The Teacher

The Prophet (pbuh) was exceptional as a teacher and a pedagogue. All of the members of this ummah, from the unmatched individuals of the Era of Bliss to the individuals of this era, have all been witnesses of his teaching and pedagogy. Yes, it is Allah who does it; He did it through Hazrat Muhammad (pbuh), who was like a jeweler. Therefore, it can be said that it is Hazrat Muhammad Mustafa (pbuh) who elevated humanity to the real humanity and perfection or who brought a unique religion in order to elevate humanity.

His teaching was not a system of education that took only the human soul into consideration. He dealt with his ummah in terms of soul, mind, heart and all feelings; he brought about a very civilized society out of a wild tribe that buried young girls alive. What Jafar Ibn Abi Talib, the distinguished Companion, said to the Negus summarizes the situation at that time:

"O Negus! We used to drink blood, eat carcass, fornicate, steal, kill people and plunder. The strong used to oppress the weak; we used to commit many more disgraceful things..."[1]

When Jafar Ibn Abi Talib spoke like that, he attracted attention to the dark periods that followed one another before the advent of Hazrat Muhammad.

Now, we will give some information and examples about the education system of the Prophet (pbuh). However, it should be noted that what we will mention here should be regarded as a drop in the ocean.


The Importance He Gave to Literacy

Some of the captives of the Battle of Badr could not afford to pay ransom to be freed but they could read and write. The Prophet (pbuh) told them that they would be freed if they each taught ten children of Ansar to read and write. This idea was something that was beneficial for both the captives and Ansar. Those captives taught the Companions to read and write in a very short time. Thanks to this application, the number of those who could read and write increased in Madinah.[2] Among them was Zayd bin Thabit, who later became one of the revelation scribes and worked in the committee of compiling the pages of the Quran. He was a child then but the wonderful education of the Messenger of Allah (pbuh) made him a revelation scribe and fulfill the duty of the compilation of the Quran, enabling the Quran to reach today in the form of a book.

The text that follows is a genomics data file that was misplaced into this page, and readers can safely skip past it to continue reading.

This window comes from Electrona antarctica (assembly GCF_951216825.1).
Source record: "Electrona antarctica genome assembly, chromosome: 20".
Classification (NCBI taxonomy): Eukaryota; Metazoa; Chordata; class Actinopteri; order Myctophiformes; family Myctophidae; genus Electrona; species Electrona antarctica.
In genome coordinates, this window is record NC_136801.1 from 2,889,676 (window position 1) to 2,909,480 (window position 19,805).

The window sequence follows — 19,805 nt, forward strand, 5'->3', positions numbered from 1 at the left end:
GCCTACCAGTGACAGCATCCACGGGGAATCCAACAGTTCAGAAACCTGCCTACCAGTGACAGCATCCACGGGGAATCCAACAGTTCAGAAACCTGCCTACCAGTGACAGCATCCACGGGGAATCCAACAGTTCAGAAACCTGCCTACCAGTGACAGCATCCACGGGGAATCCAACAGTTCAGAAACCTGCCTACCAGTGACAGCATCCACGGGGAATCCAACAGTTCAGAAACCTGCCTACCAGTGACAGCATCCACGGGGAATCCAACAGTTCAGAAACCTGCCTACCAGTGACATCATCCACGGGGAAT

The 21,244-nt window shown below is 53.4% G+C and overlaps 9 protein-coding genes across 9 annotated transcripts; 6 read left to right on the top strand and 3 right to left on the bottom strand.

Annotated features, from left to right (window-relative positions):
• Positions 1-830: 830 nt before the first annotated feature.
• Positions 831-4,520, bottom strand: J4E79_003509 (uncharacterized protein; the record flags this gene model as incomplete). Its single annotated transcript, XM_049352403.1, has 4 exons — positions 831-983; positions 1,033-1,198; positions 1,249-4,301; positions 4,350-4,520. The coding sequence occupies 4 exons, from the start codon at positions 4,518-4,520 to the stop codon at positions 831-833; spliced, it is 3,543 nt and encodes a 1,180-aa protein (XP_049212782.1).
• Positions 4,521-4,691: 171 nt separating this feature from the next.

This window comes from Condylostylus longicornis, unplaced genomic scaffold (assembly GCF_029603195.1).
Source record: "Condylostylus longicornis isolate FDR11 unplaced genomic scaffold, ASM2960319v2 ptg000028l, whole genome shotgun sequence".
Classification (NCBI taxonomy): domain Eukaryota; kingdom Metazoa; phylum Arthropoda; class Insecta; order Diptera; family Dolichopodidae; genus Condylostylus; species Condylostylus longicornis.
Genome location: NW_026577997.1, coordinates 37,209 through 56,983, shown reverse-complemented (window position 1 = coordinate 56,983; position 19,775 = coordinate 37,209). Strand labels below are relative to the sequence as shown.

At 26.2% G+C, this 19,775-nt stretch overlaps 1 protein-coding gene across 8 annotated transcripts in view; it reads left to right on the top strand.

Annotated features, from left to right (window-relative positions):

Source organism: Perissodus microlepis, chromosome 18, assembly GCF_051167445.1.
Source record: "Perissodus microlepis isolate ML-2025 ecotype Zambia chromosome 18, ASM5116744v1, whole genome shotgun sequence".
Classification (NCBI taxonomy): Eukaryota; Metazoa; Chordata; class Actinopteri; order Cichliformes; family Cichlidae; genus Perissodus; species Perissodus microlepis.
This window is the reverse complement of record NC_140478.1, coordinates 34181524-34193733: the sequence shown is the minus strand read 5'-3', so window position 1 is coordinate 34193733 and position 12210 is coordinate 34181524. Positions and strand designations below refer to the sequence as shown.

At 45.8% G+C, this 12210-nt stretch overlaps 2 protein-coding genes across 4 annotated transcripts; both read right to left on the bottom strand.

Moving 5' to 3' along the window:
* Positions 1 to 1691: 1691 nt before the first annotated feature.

Suffa School

Suffa School was an exceptional school that enabled the education of many scholars among the Companions.This school consisted of about 400-500 students that had no houses, families, goods, that is, nothing that could keep them busy with worldly affairs and they spent all of their time learning from the Messenger of Allah. Their education was so important for the Messenger of Allah that he preferred meeting their needs to his family’s needs.[3] The Companions that were educated there were sent to other tribes to teach Islam. Abu Hurayra, a genius Companion that devoted his life to knowledge, was a student of that school.

Ashab as-Suffa were the people that were the nearest to the source of the religion and that attended assembly of the Messenger of Allah (pbuh) the most regularly. Therefore, they were educated faster. Their teachers were the Prophet (pbuh) and scholars of the Companions like  Ubay bin Ka’b, Ibn Mas’ud, Muadh bin Jabal and Ubada bin Samit.

The people of Suffa took a high-level education very quickly. As a matter of fact, the Companions that narrated the most hadiths were generally among them. When Abu Hurayra (may Allah be pleased with him) was asked,“Why do you report so many hadiths?”, he said,